This Smoked Brisket Tacos post is sponsored by the Certified Angus Beef ® brand in conjunction with a social media campaign through Sunday Supper LLC. All opinions are my own.
Smoked Brisket Tacos are one of the best things about summer! Learn some brisket-smoking tricks, and grab the recipe for these tasty tacos!
There’s nothing I’d rather be doing at 7am on a Saturday morning in the summer than prepping my smoker. Ok, that might be a small lie as 7am on the weekend is still rather early to be awake. But Robbie often gets up early on weekends, so if I’m going to be awake then I might as well be prepping the smoker! Today’s post is about one of my all-time favorite smoker recipes: Smoked Brisket.
Laura got me a smoker for my birthday the year we moved up here to upstate New York, and I immediately set about learning how to smoke all sorts of different foods. Over the years, I’ve made smoked salmon, smoked sweet potatoes, pulled pork and a pizza that only tasted like smoke (oops). But one of the recipes that I go back to again and again is smoked brisket. In fact, when the weather starts to turn chilly every Fall, I’ll typically smoke a couple of briskets and then store them in the freezer for easy winter meals. Looking out at snow that never seems to melt gets old in the winter, but having smoked brisket sandwiches for dinner provides some mental warmth at least!
But it’s summer now. None of that snow and winter talk! Let’s turn our attention to how to properly smoke a darned good brisket. Smoking a delicious brisket starts with purchasing good quality meat. That’s no surprise, right? We rely on Certified Angus Beef ® brand for all of our beef, and we’ve got a great local butcher store here in town that I’ll swing by whenever we need premium cuts of beef. I stopped by Fred the Butcher a couple of weeks ago and picked up this brisket.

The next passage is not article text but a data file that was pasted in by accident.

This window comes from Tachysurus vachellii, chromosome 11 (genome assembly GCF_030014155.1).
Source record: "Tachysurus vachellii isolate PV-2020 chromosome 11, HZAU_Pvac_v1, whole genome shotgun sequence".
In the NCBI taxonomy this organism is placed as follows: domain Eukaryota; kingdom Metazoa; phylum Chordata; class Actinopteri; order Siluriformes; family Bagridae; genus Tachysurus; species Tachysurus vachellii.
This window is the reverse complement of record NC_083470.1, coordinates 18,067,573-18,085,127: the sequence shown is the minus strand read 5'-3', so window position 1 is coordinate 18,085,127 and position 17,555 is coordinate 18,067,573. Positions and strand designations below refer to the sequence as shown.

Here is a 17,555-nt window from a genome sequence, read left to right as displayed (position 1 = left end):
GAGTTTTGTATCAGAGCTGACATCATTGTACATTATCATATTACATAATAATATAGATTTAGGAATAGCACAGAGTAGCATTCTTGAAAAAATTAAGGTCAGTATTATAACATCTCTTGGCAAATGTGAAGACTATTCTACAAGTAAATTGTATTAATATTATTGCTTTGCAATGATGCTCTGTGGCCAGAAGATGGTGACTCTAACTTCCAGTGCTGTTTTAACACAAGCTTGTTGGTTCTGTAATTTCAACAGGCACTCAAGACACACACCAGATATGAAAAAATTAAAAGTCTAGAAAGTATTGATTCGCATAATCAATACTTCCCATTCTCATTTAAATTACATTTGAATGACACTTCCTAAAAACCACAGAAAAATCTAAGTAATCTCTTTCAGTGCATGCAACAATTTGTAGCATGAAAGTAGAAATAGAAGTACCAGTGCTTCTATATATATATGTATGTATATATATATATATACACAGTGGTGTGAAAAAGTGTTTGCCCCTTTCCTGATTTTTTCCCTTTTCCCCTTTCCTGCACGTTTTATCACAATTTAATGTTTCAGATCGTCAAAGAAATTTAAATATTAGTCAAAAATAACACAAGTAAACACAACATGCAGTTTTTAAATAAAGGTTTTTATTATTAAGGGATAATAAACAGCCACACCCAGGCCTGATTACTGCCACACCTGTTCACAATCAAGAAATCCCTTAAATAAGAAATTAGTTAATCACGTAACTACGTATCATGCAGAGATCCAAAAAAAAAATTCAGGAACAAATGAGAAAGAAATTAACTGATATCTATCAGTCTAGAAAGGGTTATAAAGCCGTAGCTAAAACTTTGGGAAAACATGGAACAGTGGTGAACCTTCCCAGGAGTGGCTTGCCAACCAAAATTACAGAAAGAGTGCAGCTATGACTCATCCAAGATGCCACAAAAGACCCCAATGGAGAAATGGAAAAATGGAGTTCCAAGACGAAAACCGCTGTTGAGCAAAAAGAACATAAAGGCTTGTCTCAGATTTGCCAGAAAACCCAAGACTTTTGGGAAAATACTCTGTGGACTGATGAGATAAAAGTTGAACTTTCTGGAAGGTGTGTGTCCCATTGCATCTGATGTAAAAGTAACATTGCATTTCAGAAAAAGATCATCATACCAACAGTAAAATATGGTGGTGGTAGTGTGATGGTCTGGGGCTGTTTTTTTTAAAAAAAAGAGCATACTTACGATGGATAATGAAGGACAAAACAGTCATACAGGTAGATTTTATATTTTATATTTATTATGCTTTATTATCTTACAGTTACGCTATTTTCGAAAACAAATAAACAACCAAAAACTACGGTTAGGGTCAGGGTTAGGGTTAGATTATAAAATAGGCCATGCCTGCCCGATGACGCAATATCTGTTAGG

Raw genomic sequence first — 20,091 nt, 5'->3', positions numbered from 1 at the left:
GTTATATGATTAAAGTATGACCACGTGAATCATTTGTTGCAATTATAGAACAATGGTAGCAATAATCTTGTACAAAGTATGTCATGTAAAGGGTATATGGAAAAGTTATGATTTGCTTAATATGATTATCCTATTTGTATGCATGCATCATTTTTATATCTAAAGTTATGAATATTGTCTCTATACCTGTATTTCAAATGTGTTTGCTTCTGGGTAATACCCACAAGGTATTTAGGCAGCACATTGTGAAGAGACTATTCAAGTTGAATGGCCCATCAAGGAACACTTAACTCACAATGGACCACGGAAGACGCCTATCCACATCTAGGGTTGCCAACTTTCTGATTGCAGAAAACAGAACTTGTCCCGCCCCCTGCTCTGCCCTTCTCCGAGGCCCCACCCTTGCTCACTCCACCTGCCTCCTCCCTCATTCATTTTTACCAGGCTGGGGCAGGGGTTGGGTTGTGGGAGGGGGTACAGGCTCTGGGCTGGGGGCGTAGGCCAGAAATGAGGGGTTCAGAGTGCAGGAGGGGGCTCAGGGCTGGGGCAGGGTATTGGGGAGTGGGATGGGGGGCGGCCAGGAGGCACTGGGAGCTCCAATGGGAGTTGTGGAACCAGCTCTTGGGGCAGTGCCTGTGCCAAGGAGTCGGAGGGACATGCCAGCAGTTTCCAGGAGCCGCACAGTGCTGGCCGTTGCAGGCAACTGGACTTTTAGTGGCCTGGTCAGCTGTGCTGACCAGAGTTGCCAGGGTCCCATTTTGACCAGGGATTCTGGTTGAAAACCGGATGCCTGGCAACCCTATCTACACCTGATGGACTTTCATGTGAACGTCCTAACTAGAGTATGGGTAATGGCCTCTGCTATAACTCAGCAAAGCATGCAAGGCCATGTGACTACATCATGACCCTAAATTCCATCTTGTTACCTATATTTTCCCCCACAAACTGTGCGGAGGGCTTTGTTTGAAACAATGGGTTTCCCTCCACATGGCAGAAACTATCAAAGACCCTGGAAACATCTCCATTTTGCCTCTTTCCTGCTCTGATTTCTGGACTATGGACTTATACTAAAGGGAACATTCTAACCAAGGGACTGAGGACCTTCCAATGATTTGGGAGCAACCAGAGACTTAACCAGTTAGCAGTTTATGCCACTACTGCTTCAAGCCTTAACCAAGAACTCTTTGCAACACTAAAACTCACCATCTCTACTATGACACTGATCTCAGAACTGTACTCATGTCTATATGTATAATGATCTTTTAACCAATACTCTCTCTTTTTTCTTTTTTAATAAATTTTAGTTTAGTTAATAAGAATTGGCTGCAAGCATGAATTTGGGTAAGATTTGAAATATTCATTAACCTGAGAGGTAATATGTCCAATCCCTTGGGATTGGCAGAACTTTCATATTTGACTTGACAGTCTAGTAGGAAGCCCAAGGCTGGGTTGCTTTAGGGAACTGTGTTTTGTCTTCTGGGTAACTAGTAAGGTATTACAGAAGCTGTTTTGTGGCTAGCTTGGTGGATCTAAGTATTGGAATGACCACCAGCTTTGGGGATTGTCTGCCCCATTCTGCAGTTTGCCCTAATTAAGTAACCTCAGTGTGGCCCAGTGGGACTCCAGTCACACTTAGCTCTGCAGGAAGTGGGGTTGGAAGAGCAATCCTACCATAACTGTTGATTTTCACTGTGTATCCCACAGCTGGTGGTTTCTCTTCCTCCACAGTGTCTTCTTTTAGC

Certified Angus Beef® brand doesn’t actually raise cattle. Instead, the company was established by leading researchers and academics, and they rely on 10 quality standards when selecting the best of the best beef from farmers across the country. In fact, only 1 in 4 Angus cattle meet the Certified Angus Beef® brand’s quality standards. Whenever you see the Certified Angus Beef® brand logo, you know you can count on excellent quality beef. I actually keep an eye on sales at our local stores, and I stock up whenever we start running low. In the summer, our freezer is packed with steaks and ground beef. In the winter, you’ll find roasts and tenderloins. But it’s always Certified Angus Beef® brand. Quality beef – check! Next step: a good rub.
I was down in Philadelphia a couple of months ago for my last curling tournament of the season, and I got to talking with a guy from an opposing team about smoking brisket. Turns out he loves his smoker about as much as I do, and we started talking about what sort of rub I put on my brisket. I rattled off the usual suspects of paprika, onion powder, chili powder, salt, etc. But then I mentioned brown sugar. His eyes lit up, and he said “Brown sugar? Interesting!” I’ve always included a bit of brown sugar in the rub for brisket. Perhaps that’s just the southern boy in me coming out? Either way, the hint of sweetness in the rub (it’s not too much at all) combines quite well with the smokey flavors. A good rub – check! Next up: Lump charcoal and wood chunks.
How to Smoke a Brisket
The first thing I learned about smoking when Laura gave me the smoker was to use lump charcoal. Now I know the lump charcoal vs. briquettes debate is hotly contested (no pun intended!) in the world of grilling, but I prefer lump charcoal when it comes to smoking. Lump charcoal is charcoal in its purest form, and I’ve found that it allows me to control the smoker temperature quite easily. I also don’t need to refill it. One smoker full will last the entire day…and probably longer if I needed it! Similarly, I also use wood chunks on the smoker. Wood chunks are just that. Larger chunks of wood, and they end up smoldering rather than burning up quickly like wood chips. For smoking, you want that long smolder to keep a consistent amount of smoke going throughout the process. You can find wood chunks in a variety of different flavors, but my favorites are mesquite, hickory and apple wood. The different flavors do impart a slightly different taste, so it’s fun to mix it up a bit. Lump charcoal and wood chunks – check! Next up: nothing.
How Long to Smoke a Brisket